What is in this article?:
- Restaurant Lent offerings go beyond typical fish
- Chains highlight seafood sourcing
- McAlister's, Marie Callender's roll out Lenten menus
- Festive, but not fried, at CKE brands
This year several chains are finding new ways to market fish items typically promoted during Lent, which began on Feb. 13.
Every year restaurant chains focus their menu development and marketing to make sure they are not giving up traffic and sales between Ash Wednesday and Easter Sunday, a 40-day period when Christians observing Lent abstain from certain vices or habits.
For most foodservice brands that means stepping up seafood and fish offerings for the season when Christians typically stop eating meat on Fridays.
This year several chains, including McDonald's, Carl’s Jr. and Wendy's, are finding new ways to market fish items typically promoted during Lent, which began on Feb. 13. Some chains are even thinking beyond the typical fried fish sandwich.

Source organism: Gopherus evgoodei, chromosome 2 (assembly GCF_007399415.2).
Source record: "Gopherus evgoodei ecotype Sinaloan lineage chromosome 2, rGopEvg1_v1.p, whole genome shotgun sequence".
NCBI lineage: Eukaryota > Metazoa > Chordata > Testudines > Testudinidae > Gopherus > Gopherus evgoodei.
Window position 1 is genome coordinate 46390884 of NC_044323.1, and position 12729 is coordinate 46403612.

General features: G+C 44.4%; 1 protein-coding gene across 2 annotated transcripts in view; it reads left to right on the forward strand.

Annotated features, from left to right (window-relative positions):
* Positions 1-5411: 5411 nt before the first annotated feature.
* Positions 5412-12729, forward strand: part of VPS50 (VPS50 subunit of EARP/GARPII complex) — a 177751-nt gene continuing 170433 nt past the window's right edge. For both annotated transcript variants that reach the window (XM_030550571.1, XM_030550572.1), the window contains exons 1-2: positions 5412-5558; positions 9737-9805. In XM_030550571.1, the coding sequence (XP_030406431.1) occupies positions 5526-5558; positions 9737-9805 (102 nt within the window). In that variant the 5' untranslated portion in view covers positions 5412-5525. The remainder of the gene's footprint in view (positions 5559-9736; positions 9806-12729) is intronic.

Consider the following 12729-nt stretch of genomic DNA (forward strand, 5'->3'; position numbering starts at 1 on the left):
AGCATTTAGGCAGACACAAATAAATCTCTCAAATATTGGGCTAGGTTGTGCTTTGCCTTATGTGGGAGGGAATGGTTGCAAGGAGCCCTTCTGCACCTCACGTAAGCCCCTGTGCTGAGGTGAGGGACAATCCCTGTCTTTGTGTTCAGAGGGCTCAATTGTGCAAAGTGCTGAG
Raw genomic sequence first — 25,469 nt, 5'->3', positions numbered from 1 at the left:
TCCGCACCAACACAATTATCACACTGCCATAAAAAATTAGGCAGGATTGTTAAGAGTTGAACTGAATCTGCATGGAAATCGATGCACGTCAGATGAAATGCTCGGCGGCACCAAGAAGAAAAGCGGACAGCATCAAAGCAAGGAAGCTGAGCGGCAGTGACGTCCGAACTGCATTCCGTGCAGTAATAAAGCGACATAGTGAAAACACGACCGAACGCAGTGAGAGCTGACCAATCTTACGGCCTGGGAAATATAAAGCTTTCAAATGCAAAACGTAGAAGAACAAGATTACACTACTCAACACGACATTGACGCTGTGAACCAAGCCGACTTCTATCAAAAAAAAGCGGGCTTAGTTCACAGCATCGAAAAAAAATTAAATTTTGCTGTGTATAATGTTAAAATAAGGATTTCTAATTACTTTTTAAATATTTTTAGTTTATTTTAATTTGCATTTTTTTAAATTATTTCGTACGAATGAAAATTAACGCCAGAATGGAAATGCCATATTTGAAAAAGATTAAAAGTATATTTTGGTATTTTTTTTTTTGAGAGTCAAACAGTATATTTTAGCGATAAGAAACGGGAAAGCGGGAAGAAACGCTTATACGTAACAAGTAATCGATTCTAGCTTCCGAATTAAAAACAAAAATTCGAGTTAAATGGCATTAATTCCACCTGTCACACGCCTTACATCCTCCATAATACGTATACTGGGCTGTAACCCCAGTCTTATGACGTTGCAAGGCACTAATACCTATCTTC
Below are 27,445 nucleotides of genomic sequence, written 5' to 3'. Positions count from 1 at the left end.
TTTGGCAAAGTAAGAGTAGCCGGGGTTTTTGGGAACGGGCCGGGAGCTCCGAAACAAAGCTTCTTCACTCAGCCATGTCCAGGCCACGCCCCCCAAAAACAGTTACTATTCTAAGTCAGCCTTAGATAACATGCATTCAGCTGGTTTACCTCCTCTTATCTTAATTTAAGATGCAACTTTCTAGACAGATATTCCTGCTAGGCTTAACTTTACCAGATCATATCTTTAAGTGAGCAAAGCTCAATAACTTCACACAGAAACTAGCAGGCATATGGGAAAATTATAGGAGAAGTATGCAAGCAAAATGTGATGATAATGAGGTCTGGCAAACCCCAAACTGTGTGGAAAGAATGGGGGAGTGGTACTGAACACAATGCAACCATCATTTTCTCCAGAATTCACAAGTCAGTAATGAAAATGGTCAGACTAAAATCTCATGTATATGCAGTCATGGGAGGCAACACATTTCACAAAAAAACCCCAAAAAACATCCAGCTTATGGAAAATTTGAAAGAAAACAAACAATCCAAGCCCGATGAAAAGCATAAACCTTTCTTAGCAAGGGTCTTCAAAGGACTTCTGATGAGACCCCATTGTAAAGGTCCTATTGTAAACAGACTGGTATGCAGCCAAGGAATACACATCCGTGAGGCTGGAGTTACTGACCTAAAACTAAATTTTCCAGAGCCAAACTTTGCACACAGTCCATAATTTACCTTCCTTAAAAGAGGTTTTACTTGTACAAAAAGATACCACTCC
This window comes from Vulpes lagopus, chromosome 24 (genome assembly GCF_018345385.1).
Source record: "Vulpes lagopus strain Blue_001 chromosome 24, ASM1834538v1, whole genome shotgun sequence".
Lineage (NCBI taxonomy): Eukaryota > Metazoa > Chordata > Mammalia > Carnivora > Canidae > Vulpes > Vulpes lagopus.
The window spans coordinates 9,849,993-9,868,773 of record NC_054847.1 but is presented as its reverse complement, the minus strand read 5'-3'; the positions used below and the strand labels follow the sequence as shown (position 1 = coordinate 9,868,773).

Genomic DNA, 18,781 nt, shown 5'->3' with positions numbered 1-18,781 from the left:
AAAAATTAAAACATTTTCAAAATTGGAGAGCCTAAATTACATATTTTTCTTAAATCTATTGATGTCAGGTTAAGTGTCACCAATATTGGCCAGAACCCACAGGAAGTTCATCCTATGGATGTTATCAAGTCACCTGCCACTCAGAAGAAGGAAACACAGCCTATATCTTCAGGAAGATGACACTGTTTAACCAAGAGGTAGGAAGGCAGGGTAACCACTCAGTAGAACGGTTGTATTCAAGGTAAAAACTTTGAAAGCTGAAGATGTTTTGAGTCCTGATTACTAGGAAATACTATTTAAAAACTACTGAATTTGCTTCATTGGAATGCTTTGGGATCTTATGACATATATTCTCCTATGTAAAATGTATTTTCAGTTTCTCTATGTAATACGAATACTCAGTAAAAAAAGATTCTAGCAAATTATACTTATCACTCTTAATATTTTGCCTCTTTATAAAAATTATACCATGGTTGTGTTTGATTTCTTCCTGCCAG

Darren Tristano, executive vice president of Chicago-based Technomic Inc., said most restaurant chains should consider at a bare minimum having some kind of fish or non-meat option for people observing Lent, at least to prevent the loss of traffic.
“There is the potential for losing business if you don’t accommodate Lent,” he said, “and if you do, you can even steal some business, and that’s the marketplace we’re in. You’re still going to get growth from stealing share.”
Take a look at what several chains are doing to try and hook customers with their Lenten promotions.
McDonald’s hatches the seafood snack
McDonald’s introduced Fish McBites this year, an aquatic variant on last year’s popular the Dollar Menu as well: A $1 snack-size portion of Fish McBites was approved late last year as a way to bolster the value menu in the chain’s 14,000-plus-unit domestic system.McBites limited-time offer, as part of a campaign around its fish offerings in time for Lent. The item not only made news for the regular menu, but for
McDonald’s has also upgraded its Filet-O-Fish sandwich this year, announcing last month that the fish in that sandwich and in McBites was certified by the Marine Stewardship Council as 100-percent sustainable. Packaging for both items carries the blue “eco-label” the council bestows upon restaurants that source their product from fisheries that meet stringent sustainability standards.